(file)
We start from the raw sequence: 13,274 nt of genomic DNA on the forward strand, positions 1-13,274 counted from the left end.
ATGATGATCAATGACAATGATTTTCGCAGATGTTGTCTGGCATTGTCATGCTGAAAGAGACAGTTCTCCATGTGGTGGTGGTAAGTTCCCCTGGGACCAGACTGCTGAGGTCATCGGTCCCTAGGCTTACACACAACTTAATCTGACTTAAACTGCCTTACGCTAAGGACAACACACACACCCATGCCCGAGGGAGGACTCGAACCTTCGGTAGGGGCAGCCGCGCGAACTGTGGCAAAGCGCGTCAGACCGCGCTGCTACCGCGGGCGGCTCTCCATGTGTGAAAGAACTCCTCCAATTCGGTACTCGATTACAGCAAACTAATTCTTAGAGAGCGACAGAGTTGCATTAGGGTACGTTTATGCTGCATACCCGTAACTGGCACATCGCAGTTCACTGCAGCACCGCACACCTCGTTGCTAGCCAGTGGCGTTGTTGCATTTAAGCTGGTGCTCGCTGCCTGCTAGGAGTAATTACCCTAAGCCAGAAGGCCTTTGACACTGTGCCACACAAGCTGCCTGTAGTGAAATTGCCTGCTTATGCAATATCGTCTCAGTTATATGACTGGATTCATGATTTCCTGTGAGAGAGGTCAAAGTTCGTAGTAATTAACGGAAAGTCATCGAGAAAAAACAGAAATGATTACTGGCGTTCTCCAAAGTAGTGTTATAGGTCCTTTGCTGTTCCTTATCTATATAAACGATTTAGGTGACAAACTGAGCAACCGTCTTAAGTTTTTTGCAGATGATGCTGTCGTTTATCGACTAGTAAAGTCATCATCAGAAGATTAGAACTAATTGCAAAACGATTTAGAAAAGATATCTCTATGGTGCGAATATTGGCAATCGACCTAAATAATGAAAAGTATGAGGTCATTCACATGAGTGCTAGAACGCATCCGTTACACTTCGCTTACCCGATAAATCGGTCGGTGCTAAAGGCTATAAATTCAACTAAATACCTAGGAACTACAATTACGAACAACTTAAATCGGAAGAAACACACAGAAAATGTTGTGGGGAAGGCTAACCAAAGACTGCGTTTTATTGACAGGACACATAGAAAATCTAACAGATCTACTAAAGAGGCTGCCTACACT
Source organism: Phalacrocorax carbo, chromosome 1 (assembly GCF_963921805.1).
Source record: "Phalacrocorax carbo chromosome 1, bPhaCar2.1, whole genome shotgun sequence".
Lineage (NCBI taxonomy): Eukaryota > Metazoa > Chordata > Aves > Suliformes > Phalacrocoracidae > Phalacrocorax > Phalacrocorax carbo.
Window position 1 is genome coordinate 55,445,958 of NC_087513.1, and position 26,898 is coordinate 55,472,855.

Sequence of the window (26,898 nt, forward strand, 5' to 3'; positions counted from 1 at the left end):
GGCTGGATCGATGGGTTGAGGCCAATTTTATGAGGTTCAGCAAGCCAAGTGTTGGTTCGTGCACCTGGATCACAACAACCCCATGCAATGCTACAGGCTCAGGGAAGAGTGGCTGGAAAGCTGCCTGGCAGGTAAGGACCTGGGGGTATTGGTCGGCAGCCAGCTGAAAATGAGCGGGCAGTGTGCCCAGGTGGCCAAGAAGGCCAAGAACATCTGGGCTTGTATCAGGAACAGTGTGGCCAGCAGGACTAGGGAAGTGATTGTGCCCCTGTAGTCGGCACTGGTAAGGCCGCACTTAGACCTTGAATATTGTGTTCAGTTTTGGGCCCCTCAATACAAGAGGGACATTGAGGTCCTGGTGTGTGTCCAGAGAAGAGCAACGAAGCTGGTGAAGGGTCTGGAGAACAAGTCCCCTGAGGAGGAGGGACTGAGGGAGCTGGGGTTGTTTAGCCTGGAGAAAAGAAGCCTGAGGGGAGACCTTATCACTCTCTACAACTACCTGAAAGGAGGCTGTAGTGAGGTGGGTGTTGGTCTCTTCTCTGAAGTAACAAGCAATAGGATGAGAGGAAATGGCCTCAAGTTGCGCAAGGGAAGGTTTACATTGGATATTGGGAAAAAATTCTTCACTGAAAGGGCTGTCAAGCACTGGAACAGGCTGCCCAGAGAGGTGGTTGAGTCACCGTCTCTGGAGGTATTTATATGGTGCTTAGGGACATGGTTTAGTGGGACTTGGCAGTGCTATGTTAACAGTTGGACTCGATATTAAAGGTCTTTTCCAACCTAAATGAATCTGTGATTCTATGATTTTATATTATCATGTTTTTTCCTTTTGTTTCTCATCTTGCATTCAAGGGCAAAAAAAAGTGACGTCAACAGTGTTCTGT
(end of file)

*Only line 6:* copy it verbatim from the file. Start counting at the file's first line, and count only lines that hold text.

Window position 1 is genome coordinate 55,445,958 of NC_087513.1, and position 26,898 is coordinate 55,472,855.